Plans for Elizabeth Landmark submitted to county council

The development of a new monument in rural Northumberland – set to be almost three times the height of the Angel of the North – has reached the next stage.

Monday, 4th February 2019, 09:55 am
Updated Thursday, 7th February 2019, 16:18 pm
The concept design by Simon Hitchens.

Plans have been submitted to the county council for the construction of a publicly-accessible landmark, commissioned to commemorate Queen Elizabeth II and the Commonwealth, on the summit of Cold Law, a hillside near Kirkwhelpington.

It will provide a new cultural tourism destination, with a viewing area, small car park and pathways accessible to walkers and cyclists as well as motorists.

Ascendant by Simon Hitchens.

The aim is to benefit the local community and economy, by bringing new visitors to the area and helping to sustain existing facilities and services.

Known as the Elizabeth Landmark, the idea for the £1million, 56-metre structure was first revealed last May by Lord Devonport, or Terence Kearley, 3rd Viscount Devonport, a philanthropist and retired architect who regenerated the Ray estate.

Three artists had been commissioned to produce proposals and in August, it was announced that Ascendant, by Simon Hitchens, had been chosen as the design after impressing both the selection panel and the public.

Now, the planning application has been lodged with Northumberland County Council, for what would be ‘a thin slice cut north to south through the uppermost bedrock of Cold Law, tilted and elevated at the north end so that it points to the sun at its zenith on Midsummer’s Day’.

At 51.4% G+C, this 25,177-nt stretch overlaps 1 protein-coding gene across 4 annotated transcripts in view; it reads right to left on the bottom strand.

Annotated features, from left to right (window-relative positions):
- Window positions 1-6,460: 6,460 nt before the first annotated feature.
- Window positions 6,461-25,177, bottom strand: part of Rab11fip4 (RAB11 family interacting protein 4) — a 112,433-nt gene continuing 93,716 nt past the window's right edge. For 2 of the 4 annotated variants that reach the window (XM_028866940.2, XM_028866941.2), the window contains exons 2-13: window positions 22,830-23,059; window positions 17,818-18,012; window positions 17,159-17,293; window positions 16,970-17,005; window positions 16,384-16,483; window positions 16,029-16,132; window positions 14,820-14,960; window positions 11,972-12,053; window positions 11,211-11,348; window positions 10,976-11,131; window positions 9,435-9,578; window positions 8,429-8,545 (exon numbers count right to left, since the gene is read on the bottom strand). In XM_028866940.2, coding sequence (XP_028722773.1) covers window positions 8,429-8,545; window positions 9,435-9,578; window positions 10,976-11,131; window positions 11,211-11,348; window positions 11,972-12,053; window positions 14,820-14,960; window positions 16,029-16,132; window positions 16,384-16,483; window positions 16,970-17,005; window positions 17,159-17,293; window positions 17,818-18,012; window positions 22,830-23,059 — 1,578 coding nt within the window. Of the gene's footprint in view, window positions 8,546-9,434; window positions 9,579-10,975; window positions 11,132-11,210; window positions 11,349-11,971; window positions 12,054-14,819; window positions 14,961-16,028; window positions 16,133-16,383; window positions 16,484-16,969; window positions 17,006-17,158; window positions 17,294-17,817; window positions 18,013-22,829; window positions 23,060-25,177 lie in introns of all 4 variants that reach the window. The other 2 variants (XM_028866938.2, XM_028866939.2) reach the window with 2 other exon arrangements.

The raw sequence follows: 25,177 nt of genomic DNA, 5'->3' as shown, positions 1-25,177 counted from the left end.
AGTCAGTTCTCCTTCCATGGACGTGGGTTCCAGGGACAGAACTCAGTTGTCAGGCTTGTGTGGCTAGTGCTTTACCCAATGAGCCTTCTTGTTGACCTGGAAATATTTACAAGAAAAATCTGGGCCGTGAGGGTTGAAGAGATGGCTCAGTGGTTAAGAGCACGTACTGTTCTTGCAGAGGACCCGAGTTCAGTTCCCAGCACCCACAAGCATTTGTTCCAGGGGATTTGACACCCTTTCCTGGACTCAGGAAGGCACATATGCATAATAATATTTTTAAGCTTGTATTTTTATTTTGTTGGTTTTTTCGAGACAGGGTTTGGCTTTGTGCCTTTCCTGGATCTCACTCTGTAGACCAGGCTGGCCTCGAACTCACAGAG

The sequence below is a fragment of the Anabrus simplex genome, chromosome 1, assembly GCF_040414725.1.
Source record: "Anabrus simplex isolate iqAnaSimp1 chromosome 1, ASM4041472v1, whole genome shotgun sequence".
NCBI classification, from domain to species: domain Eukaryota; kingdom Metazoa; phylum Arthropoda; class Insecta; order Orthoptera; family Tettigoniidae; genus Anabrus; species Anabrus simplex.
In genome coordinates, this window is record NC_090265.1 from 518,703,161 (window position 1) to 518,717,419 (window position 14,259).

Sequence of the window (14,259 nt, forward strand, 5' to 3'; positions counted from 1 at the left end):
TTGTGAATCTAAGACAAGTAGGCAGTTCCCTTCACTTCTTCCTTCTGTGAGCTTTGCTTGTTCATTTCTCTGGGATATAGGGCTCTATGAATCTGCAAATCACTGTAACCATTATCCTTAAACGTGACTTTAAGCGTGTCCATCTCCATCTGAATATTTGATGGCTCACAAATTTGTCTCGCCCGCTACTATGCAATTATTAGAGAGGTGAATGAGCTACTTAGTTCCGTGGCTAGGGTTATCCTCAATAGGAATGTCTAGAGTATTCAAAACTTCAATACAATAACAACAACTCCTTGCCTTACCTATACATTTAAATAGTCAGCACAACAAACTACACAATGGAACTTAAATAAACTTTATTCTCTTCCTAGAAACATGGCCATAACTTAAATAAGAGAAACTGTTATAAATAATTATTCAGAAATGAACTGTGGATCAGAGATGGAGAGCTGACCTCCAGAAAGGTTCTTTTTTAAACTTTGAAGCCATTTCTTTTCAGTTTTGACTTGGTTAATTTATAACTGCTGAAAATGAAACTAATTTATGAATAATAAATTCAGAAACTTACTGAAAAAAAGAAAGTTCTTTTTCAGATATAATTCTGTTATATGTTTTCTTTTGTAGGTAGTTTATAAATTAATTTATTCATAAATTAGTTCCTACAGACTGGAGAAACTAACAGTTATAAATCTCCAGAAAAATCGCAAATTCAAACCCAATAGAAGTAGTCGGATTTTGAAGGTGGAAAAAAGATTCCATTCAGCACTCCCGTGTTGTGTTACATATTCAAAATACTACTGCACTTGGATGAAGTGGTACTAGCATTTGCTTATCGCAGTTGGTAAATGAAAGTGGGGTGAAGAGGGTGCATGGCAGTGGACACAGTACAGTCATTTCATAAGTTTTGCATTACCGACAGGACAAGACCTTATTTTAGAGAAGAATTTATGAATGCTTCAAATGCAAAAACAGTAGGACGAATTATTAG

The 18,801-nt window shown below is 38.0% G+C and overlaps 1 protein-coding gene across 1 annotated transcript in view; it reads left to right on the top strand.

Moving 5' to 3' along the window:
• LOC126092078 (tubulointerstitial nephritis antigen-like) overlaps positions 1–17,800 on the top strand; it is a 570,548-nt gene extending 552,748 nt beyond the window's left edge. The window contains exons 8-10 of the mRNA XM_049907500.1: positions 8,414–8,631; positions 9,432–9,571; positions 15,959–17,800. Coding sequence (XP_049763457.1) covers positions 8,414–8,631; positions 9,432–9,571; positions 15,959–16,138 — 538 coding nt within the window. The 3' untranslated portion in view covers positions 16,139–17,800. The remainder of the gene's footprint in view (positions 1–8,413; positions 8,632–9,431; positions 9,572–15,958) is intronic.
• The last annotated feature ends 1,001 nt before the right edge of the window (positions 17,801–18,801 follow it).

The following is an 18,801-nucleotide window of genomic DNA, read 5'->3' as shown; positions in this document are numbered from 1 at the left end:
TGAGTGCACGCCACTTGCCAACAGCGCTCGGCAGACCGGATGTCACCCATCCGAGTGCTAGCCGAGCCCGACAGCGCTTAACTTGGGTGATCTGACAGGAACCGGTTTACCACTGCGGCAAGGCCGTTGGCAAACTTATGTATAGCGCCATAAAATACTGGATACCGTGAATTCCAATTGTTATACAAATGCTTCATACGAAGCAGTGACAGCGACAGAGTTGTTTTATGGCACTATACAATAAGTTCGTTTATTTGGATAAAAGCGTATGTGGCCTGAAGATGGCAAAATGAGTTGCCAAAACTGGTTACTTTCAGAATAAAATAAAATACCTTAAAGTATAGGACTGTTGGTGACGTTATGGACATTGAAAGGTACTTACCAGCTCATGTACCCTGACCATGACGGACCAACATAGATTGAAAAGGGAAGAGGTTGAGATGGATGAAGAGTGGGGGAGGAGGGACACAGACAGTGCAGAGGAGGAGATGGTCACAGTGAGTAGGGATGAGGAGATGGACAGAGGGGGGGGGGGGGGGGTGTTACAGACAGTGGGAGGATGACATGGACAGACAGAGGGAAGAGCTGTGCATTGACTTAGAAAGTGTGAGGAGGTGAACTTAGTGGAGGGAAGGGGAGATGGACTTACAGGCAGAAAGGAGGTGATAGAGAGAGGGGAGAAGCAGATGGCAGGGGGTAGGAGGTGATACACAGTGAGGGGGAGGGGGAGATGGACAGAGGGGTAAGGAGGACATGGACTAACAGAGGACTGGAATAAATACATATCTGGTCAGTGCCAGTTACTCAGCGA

It would be made of a steel which weathers to a rich orange/red finish, the planning statement explains, and supported on a simple reinforced concrete beam spanning the rock slot in the hilltop.

The viewing area would be oval-shaped, with a stone bench and a sheltered space provided beneath the hillside overhang, and the focus being a bronze map on a stone plinth, giving information about the landscape and history of the surroundings.

There will be steel inserts in the stone floor denoting the Commonwealth flag as well as direction and distance markers to all of the Commonwealth member-state capitals.

A small, informal car park at the foot of the hill would provide 17 spaces for cars, including two accessible bays, and one coach space, as well as seating, bins and bike storage.

In addition, 11 temporary overspill spaces would be provided on the looping access road, with the site off the C195, a single-track road that runs east from Knowesgate to Ridsdale on the A68.

Visitors would walk on a curving pathway (graded for accessibility) from the car park, which would feature works relating to the history and heritage of the area produced by a community writing programme as well as by poets from around the Commonwealth.

This path would lead through the slot in the top of the hill and via an archway in the base of the landmark to the viewing area.

There would be no toilets, visitor centre or amenities and signage would be used to direct visitors to facilities, including pubs and shops, in Ridsdale, West Woodburn, Sweet Hope Loughs, Knowesgate and Kirkwhelpington.

The planning statement concludes: ‘The proposed landmark will provide an innovative new cultural tourism focus in an under-visited area of Northumberland and so assist with sustaining existing local facilities and services in local settlements.

‘It will provide local employment directly (during stone excavation for the construction) as well as regional employment (during steel fabrication and erection).’

By Ben O'Connell, Local Democracy Reporting Service